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Masonic Royal Arch Apron, supposedly worn by General Tom Thumb (Charles Stratton)
ca. 1863
Maker not marked
Leather, silk, cotton, bullion, paint
a: 11-1/2"h x 15-1/8"w x 1/4"d
Loaned by the Grand Lodge of Masons in Massachusetts

Small white lambskin apron with bullion embroidered Ark of the Covenant in center; black and red silk "saw-tooth" border (black triangles painted on), with gold bullion tape edge; red cotton and gold bullion fringe. Red silk backing. Apron supposedly worn by Tom Thumb (Charles Stratton). Apron comes with white small collar (GL2004.0140b).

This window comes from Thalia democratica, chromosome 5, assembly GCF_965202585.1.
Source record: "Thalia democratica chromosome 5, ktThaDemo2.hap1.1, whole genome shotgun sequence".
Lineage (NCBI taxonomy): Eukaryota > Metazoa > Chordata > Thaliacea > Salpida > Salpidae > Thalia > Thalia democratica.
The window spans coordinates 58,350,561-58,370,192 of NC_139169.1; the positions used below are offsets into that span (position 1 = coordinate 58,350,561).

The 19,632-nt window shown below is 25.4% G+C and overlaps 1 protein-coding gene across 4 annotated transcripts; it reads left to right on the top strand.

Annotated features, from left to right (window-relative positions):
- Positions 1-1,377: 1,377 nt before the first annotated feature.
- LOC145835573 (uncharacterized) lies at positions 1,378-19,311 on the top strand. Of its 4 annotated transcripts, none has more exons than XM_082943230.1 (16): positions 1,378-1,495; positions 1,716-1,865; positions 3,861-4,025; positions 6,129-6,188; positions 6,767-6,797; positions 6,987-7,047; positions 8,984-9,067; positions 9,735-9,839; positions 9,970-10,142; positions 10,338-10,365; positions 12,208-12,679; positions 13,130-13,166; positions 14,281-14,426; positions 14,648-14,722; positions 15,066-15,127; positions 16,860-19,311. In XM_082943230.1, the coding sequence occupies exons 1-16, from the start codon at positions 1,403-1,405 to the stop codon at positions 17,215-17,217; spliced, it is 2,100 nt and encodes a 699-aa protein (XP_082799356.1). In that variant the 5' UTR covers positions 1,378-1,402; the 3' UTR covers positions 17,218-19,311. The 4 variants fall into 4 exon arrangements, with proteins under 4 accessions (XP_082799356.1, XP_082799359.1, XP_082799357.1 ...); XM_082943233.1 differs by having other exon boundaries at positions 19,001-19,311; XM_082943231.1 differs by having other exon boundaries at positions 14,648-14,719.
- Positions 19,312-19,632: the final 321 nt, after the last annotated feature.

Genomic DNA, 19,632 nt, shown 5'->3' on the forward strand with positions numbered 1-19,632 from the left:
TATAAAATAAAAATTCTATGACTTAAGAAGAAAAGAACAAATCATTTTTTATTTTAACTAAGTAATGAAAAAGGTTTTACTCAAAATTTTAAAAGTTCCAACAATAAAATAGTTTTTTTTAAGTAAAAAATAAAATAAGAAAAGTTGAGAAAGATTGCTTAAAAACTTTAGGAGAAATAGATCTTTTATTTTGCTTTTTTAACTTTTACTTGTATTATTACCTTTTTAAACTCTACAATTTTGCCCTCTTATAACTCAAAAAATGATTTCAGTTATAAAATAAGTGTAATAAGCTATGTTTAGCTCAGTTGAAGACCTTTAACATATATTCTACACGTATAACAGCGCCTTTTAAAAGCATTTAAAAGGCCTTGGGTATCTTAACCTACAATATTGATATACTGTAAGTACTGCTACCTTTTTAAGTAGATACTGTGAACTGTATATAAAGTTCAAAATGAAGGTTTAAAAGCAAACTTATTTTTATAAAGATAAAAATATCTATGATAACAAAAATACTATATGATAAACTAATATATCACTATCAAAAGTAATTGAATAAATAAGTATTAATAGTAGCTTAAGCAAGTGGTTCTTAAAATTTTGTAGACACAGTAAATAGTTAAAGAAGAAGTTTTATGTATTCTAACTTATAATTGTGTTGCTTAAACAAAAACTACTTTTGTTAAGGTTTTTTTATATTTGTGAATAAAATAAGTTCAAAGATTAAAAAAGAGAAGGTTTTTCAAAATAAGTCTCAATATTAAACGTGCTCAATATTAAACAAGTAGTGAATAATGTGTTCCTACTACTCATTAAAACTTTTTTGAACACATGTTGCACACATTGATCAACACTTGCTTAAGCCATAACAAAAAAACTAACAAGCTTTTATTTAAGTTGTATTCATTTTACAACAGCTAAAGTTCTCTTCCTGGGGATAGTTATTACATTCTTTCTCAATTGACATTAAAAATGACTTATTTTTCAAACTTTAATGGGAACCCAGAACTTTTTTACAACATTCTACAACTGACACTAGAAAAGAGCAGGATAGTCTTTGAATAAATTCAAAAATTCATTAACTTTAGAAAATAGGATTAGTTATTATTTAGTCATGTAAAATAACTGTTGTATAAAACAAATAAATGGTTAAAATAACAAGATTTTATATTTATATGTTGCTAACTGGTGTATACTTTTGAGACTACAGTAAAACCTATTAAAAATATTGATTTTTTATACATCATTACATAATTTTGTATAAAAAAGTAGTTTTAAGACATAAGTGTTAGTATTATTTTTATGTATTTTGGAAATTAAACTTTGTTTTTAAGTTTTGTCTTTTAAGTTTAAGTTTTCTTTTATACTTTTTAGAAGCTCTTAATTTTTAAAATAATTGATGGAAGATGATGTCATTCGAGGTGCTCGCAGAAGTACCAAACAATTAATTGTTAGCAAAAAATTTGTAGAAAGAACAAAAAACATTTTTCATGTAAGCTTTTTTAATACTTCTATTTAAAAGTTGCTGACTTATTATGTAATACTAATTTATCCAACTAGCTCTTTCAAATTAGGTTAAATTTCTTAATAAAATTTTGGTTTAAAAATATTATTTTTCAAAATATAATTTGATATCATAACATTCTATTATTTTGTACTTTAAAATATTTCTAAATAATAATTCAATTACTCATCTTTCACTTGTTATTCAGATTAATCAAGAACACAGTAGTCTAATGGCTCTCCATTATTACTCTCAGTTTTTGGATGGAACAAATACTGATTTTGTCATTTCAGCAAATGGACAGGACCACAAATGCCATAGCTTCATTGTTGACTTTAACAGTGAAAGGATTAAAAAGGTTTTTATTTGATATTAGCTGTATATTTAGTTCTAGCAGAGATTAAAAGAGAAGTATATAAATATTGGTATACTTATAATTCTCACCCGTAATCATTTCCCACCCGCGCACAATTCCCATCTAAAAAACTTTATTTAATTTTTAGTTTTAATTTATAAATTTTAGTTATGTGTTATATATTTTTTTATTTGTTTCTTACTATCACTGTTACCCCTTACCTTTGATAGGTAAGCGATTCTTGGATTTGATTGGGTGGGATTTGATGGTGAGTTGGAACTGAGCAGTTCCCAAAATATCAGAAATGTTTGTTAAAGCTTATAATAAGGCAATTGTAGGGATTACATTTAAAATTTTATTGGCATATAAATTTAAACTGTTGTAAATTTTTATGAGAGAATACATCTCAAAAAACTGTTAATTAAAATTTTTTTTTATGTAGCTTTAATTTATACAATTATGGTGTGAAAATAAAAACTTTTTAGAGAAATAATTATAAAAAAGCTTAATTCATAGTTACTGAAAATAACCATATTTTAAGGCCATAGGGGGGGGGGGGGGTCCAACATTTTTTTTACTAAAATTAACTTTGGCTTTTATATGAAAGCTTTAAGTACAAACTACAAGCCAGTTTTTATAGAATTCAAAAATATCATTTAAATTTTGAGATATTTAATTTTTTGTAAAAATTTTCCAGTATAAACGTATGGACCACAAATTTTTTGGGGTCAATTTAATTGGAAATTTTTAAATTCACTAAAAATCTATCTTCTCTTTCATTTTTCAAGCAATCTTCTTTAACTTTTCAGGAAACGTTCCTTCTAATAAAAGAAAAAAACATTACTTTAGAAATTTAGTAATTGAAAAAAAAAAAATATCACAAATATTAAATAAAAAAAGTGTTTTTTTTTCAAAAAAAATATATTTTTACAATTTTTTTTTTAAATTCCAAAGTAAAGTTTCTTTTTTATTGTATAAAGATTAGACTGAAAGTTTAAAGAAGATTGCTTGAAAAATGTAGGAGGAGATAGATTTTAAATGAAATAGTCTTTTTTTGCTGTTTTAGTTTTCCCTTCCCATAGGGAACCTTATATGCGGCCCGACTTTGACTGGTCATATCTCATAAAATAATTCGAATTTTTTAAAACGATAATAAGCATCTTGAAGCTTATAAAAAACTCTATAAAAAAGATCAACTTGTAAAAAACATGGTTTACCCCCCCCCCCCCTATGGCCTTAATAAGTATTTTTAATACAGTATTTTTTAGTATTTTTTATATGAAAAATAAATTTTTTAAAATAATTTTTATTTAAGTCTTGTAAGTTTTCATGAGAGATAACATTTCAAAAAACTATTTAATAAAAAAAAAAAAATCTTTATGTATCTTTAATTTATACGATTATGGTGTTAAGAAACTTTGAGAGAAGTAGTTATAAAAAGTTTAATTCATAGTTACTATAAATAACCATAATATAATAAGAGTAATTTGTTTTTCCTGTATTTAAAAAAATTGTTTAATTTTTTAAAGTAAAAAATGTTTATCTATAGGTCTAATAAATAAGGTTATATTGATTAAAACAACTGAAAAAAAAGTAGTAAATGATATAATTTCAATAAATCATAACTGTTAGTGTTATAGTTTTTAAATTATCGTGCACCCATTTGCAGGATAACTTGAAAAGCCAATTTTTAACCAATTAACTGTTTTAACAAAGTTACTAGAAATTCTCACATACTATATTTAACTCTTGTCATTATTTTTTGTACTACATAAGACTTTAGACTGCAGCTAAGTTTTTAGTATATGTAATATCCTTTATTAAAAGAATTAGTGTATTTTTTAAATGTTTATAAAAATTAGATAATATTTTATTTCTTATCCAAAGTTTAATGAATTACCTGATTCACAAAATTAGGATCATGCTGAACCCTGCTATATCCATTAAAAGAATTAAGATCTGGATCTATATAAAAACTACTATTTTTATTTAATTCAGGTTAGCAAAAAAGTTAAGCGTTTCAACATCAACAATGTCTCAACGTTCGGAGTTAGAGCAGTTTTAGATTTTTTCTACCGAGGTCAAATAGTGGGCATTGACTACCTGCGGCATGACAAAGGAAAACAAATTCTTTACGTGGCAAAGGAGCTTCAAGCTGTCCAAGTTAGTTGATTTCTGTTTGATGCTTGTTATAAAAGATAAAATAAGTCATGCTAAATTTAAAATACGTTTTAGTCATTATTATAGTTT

The maker specially crafted this apron for Charles Stratton (1838-1883), better known as General Tom Thumb. Stratton stopped growing as a young child, reaching 40 inches in height. A Connecticut Mason, Stratton wore this apron for some of his York Rite Masonic activities. It came to the Grand Lodge Museum as a gift in 1930 from one of his wife's relatives. Her family lived in Middleborough, Massachusetts. Stratton worked for circus manager P.T. Barnum in New York and toured throughout Europe and America. In 1862 he was made a Mason in St. John's Lodge No. 3, was received in all the York Rite bodies and became a 32 degree Scottish Rite Mason in Bridgeport, Connecticut. For further information, see Newell, Aimee, et.al., "Curiosities of the Craft: Treasures from the Grand Lodge of Massachusetts Collection", 2013, p. 210-211.

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